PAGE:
If you follow me on Instagram, maybe even Twitter, or if you know me in real life, you’ll know that Pat and I had our annual island camping summer holiday last week. In past years, we’ve traveled to Islay (pronounced Isla), Tiree (Ty-ree), and all of the Outer Hebrides (Barra, South Uist, Benbecula, North Uist, Harris and Lewis); this year, we went to the Isle of Mull, just off the west coast of Scotland, only a 45 minute ferry ride from Oban.
We left the weekend my work had finished, which meant for a stressful last week of school, where as usual, I tried to do too much with too little time. As you know, I’ve been following a primal way of eating for a few months now, and my biggest concern, echoed by my sister-in-law Kate, who will soon be embarking on her own primal journey, was:
What will we eat?
How were we going to eat like cavemen without the modern comforts of a fridge and plenty of primal template foods available? Talk about #firstworldproblems! I now realise the irony in that statement, and my mind, full of stress and cortisol at the time, clearly hadn’t thought things through. Cavemen lived in the wilderness and cooked with few utensils and using an open fire, I had a gas burning campstove. They hunted and gathered their food, I was taking my own. I could do primal cooking, camping style. In teaching, there is an acronym that is used over and over again… at least when I was teaching in Edmonton: KISS -> Keep It Simple, Stupid. This is also the basis for the primal template: straightforward foods, good combinations, responsibly sourced. Unfortunately, many people, including myself, overcomplicate things because the food must taste amazing, so we can therefore post it on social media. When you’re camping, you don’t have that luxury. I decided that, for our first few dinners, I would make something at home to take with us, keep in our cooler / cool box, and heat up at night. Something that falls into the paleo AND keto categories, and is definitely low-carb, high-fat. Something that uses grass-fed beef, reared in the hills of Perthshire, and purchased from the award winning Bel’s Butchers in Montrose.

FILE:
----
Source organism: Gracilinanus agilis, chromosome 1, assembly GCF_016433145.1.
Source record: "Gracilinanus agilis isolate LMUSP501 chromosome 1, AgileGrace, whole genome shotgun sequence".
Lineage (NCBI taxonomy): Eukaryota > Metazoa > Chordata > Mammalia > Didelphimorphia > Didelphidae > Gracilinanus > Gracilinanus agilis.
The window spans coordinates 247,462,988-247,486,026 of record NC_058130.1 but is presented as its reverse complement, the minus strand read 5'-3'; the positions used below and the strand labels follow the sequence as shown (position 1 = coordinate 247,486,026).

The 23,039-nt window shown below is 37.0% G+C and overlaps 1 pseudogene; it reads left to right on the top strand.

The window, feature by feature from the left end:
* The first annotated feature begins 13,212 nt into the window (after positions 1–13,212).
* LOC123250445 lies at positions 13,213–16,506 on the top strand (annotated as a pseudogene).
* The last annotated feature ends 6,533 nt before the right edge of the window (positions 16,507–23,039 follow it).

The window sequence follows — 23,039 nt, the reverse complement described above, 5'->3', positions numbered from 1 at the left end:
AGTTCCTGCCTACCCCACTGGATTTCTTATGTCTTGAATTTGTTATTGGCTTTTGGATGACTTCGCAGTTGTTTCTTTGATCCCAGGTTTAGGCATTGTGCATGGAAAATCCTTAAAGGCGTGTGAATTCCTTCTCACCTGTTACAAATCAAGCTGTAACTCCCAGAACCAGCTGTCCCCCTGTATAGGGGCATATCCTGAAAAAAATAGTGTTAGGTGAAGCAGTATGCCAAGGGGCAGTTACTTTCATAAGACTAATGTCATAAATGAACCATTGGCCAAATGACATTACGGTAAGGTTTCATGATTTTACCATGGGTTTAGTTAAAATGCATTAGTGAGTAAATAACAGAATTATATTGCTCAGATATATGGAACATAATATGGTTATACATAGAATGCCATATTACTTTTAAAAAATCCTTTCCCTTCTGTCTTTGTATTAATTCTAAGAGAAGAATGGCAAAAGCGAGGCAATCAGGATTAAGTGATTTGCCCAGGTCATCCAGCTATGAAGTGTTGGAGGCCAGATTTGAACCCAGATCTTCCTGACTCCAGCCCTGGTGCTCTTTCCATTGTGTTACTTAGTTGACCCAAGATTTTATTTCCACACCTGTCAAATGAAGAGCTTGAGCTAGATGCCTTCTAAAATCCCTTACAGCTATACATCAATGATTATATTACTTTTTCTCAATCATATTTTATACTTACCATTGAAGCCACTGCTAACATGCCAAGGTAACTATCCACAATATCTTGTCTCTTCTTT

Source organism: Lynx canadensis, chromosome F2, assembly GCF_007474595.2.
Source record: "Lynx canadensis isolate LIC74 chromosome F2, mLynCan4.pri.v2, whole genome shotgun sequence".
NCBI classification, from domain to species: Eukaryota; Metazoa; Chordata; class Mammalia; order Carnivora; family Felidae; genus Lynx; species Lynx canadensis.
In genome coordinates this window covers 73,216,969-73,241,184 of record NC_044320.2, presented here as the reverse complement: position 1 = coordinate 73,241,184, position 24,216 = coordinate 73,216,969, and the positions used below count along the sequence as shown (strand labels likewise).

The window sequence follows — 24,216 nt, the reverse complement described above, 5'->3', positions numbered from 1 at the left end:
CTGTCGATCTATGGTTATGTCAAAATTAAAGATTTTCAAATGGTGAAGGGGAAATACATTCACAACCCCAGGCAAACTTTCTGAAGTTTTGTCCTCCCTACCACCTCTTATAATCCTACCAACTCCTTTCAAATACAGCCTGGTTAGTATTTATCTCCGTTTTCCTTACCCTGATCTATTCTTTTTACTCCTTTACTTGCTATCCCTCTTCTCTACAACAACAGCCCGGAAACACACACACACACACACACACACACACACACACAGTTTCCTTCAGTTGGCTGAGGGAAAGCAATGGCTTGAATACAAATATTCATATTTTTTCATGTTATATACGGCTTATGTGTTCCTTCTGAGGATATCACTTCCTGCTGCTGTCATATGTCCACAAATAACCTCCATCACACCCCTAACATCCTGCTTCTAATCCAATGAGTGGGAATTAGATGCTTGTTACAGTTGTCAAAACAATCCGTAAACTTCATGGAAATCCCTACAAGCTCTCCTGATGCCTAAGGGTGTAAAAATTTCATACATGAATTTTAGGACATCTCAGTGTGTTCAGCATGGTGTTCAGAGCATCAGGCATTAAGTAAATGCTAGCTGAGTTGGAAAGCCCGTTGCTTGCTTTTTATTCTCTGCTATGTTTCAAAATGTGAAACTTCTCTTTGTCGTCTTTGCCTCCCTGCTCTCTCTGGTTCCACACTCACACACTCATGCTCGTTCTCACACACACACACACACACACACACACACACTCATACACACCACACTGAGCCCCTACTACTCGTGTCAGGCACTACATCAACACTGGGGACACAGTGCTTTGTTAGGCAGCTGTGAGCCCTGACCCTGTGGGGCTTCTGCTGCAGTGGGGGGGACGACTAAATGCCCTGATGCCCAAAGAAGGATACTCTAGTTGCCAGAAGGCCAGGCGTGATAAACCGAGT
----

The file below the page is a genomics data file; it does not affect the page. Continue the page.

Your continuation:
*Side note: why such an emphasis on grass-fed beef as opposed to grain-fed? There are distinct differences in the nutrients found in grass-fed beef, which totally outweigh the nutritional benefits of grain-fed beef – read about all of that here.
Primal Chilli Con Carne
500g grass-fed beef
4 rashers of smoked bacon
2 tbsp Kerrygold butter – from grass-fed cows OR your cooking fat of choice if strict paleo
1 medium onion, chopped
4 cloves of garlic, diced
1 green pepper, chopped
150g mushrooms, chopped
1 chili pepper, deseeded and diced
1 cinnamon stick
2 tsp cumin
1 tsp dried oregano
2 tsp chilli powder
1 tsp sea salt
1 tsp black pepper
1 x 400g tin chopped tomatoes
2 tbsp tomato purée (aka tomato paste)
25g dark chocolate (about 3 squares) – 85% cocoa or more
1. Heat your cast iron (or like) pot on the stove at medium. With a food processor, blitz your bacon until it’s minced. Set aside.
2. Melt your cooking fat in your pan and toss in the garlic, onions, peppers and mushrooms. Sauté for about 5 minutes or until they soften slightly, then add the diced chili pepper.
3. Add your beef and minced bacon to the pot, breaking it up and stirring it around. If you don’t break it up enough, you may get little bacon meatballs!
4. Add all the spices to the mix (including the cinnamon stick), as well as the tin of tomatoes and tomato purée. Mix together and bring to a boil. Once boiling, turn down to low and let simmer for about 30 minutes, or until most of the liquid from the tomatoes evaporates.
5. Once simmered, add the dark chocolate, and stir until combined.Remove the cinnamon stick and serve.
*This recipe is paleo, keto, gluten-free, low GI and dairy-free if you use a different fat than butter
Nutritional info for keto people: 235 kcal per serving, 15.3g fat, 6.3g carbs (1.2g fiber), 17.1g protein
*to up your fat and protein content, I would suggest serving it with cheese and/or sour cream (making it not dairy-free), avocado, bacon bits and/or a fried egg
For camping, I froze the chilli in a tub the night before we left, and used it as an extra ice-pack in our cooler / cool box to chill our food during our travel day. From leaving our house in Aberdeenshire, driving three hours to Oban on the west coast, sailing 45 minutes to Craignure in Mull, then driving another 1.25 hours to Fionnphort, and setting up camp, the chilli had thawed and was ready to heat up on our little one-burner campstove.
I will be posting another recipe and more about our trip this week. In the meantime, here’s a few teaser photos:
What’s your favourite camping food?
Are you going on a summer holiday?
What’s your favourite chilli topping?